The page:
On 5 Dec. 1492 Columbus discovered the island of Santo Domingo, which he called La Española; for a time it was called Hispaniola. The city of Santo Domingo, founded by his brother, Bartholomew, in 1496, is the oldest city in the Americas and was for long the centre of Spanish power in America. The western third of the island—now known as the Republic of Haiti— was later occupied and colonized by the French, to whom the Spanish colony of Santo Domingo was also ceded in 1795. In 1808 the Dominican population, aided by British troops, expelled the French, and the colony returned to the rule of Spain, from which it declared its independence in 1821. It was invaded and held by the Haitians from 1822 to 1844, when they were expelled, and the Dominican Republic was founded and a constitution adopted. Great Britain, in 1850, was the first country to recognize the Dominican Republic. The country was occupied by American Marines from 1916 until the adoption of a new constitution in 1924. In 1936 the name of the capital city was changed from Santo Domingo to Ciudad Trujillo.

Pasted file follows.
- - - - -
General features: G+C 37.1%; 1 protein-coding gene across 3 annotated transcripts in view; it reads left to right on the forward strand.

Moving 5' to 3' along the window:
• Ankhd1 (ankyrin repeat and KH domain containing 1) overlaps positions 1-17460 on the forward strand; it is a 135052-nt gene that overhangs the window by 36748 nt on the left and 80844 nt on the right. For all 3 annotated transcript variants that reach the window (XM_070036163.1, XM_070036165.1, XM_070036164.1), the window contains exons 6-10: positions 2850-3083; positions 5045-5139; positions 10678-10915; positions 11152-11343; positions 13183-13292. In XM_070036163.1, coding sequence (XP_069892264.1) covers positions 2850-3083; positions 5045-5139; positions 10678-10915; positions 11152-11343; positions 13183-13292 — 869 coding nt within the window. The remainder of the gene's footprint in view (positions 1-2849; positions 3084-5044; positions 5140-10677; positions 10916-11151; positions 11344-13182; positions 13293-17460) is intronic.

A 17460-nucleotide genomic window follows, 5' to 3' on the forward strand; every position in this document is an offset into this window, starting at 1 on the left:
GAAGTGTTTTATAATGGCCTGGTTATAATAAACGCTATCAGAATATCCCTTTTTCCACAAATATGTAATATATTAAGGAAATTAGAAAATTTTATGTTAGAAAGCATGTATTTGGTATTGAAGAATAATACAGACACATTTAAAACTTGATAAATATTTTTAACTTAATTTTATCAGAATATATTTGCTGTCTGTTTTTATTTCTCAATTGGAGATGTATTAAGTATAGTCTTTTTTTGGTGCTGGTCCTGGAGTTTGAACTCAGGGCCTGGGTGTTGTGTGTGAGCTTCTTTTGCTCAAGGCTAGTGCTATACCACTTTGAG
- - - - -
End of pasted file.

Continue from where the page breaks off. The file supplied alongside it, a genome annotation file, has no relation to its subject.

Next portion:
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Books of Reference
- Anuario estadístico de la República Dominicana, 1944–45, Ciudad Trujillo. 1949. This has been succeeded by separate animal reports covering foreign trade, vital statistics, banking, insurance, housing, and communications.Google Scholar
- Direccion General de Estadística. 21 años de estadísticas dominicanas 1936–1956. Ciudad Trujillo, 1957.Google Scholar
- Review of Commercial Conditions: Dominican Republic. H.M.S.O., 1950Google Scholar
- Refugee Settlement in the Dominican Republic. Brookings Institution, Washington, D.C., 1942Google Scholar
- Bishop, C. M., and Marchant, A., Guide to the Law and Legal Literature of Cuba the Dominican Republic and Haiti. Library of Congress, Washington, D.C., 1944Google Scholar
- Rodríguez, A., La Cuestión Dominico-Haitiana: Estudio Geográfico-Histórico. 2nd ed. San Domingo, 1919Google Scholar
- Welles, Sumner, Naboth’s Vineyard. (History of events culminating in re-establishment of Constitutional Government, by former U.S. Commissioner to the Republic.) 2 vols. New York, 1928Google Scholar